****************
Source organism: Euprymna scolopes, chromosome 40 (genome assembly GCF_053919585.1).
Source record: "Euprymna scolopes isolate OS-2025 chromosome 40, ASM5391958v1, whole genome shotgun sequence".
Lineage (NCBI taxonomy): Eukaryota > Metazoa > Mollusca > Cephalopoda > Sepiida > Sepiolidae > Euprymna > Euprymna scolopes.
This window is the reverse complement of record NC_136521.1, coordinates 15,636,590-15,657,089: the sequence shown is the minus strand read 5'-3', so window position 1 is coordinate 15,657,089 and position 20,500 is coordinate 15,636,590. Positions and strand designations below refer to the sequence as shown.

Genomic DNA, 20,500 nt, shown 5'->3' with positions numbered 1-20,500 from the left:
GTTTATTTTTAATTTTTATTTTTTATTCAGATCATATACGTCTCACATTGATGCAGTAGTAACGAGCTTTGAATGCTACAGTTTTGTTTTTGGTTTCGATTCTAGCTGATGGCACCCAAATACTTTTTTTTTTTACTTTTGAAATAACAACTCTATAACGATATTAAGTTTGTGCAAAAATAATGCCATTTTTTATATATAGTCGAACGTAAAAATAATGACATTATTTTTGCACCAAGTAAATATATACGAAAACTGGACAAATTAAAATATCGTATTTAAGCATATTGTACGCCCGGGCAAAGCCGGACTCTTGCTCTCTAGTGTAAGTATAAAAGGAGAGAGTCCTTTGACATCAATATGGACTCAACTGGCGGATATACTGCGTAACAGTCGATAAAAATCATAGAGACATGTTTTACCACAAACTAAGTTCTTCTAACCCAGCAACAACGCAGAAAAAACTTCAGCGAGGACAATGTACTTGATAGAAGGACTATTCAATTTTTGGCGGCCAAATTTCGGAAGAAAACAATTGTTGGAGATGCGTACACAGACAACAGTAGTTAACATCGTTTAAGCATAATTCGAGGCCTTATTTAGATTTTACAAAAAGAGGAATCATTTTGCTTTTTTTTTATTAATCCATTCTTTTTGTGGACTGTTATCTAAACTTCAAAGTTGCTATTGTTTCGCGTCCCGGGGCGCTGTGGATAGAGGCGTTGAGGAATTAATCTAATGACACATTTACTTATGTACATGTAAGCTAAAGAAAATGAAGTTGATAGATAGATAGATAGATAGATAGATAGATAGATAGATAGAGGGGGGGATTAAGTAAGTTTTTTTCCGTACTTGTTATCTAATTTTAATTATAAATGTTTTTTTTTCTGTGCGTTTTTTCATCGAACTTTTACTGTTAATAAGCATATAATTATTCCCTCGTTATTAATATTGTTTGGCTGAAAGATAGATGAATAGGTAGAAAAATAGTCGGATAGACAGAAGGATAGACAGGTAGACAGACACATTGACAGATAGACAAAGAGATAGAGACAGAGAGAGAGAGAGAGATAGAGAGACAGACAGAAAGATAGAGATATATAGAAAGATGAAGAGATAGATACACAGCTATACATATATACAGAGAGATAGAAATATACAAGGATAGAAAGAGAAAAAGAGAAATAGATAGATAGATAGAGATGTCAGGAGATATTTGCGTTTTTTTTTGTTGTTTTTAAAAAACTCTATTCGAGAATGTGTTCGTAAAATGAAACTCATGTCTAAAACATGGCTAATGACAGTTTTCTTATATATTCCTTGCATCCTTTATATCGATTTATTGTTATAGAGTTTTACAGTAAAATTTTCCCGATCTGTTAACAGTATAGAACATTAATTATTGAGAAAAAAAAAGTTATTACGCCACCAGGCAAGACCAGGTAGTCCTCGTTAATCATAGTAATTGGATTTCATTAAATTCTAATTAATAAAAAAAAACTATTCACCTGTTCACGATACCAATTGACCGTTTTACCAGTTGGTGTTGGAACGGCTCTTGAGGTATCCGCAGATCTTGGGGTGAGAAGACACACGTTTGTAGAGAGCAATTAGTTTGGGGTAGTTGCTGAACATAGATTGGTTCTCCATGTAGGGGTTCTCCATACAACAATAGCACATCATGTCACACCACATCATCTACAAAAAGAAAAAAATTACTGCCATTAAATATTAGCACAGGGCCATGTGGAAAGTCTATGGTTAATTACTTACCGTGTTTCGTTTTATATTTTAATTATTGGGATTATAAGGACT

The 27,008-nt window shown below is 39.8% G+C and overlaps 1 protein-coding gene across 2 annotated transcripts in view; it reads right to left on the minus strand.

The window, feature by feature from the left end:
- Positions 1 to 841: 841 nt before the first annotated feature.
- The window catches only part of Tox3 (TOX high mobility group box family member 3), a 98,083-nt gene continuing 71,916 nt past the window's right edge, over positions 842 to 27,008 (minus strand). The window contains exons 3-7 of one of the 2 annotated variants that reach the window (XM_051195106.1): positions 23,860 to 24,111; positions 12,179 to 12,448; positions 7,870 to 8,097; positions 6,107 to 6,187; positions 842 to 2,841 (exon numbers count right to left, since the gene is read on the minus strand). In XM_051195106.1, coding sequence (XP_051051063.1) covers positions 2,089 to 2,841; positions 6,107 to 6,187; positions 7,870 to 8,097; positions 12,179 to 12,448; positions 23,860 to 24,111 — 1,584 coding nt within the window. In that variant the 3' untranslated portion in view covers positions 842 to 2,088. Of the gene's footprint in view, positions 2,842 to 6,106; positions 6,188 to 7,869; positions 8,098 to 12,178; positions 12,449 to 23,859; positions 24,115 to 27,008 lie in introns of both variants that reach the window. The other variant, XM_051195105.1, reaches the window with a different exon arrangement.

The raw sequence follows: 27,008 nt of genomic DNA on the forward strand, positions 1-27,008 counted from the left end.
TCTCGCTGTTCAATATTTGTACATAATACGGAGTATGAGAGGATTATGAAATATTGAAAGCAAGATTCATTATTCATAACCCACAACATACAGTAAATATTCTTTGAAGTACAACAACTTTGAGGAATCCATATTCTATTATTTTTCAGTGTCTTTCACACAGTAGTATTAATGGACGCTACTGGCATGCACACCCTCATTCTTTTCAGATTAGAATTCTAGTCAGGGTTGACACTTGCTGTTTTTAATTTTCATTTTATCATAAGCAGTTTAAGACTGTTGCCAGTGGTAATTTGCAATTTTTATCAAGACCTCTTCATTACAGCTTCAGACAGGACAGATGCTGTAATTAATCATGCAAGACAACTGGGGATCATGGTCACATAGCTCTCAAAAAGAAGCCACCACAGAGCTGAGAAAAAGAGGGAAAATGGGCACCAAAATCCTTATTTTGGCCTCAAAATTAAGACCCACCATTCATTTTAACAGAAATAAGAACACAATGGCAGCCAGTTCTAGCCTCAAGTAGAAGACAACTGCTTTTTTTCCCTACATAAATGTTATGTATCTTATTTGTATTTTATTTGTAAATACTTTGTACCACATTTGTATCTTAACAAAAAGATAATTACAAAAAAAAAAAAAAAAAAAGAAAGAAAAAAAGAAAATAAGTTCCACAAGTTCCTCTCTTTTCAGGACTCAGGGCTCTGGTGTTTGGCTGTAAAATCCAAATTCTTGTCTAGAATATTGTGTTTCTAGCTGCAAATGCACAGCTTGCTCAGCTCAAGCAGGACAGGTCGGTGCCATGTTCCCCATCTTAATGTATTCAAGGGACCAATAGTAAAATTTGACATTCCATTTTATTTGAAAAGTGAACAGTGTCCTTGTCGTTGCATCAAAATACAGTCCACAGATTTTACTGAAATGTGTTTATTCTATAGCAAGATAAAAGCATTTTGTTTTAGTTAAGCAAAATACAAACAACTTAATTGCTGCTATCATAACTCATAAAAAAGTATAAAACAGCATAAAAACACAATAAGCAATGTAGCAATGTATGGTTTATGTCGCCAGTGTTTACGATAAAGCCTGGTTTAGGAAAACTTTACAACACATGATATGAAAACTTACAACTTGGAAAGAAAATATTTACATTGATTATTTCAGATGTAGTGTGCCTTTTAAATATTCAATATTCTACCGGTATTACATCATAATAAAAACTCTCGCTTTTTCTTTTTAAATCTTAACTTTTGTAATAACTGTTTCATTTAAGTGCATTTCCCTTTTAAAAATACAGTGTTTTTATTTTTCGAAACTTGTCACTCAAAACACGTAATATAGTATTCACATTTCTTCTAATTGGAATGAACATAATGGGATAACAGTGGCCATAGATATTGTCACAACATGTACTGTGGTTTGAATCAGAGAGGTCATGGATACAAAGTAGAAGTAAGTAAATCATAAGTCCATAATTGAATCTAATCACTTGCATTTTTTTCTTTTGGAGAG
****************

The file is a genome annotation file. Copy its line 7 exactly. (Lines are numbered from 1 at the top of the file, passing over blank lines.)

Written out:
The 27,008-nt window shown below is 39.8% G+C and overlaps 1 protein-coding gene across 2 annotated transcripts in view; it reads right to left on the minus strand.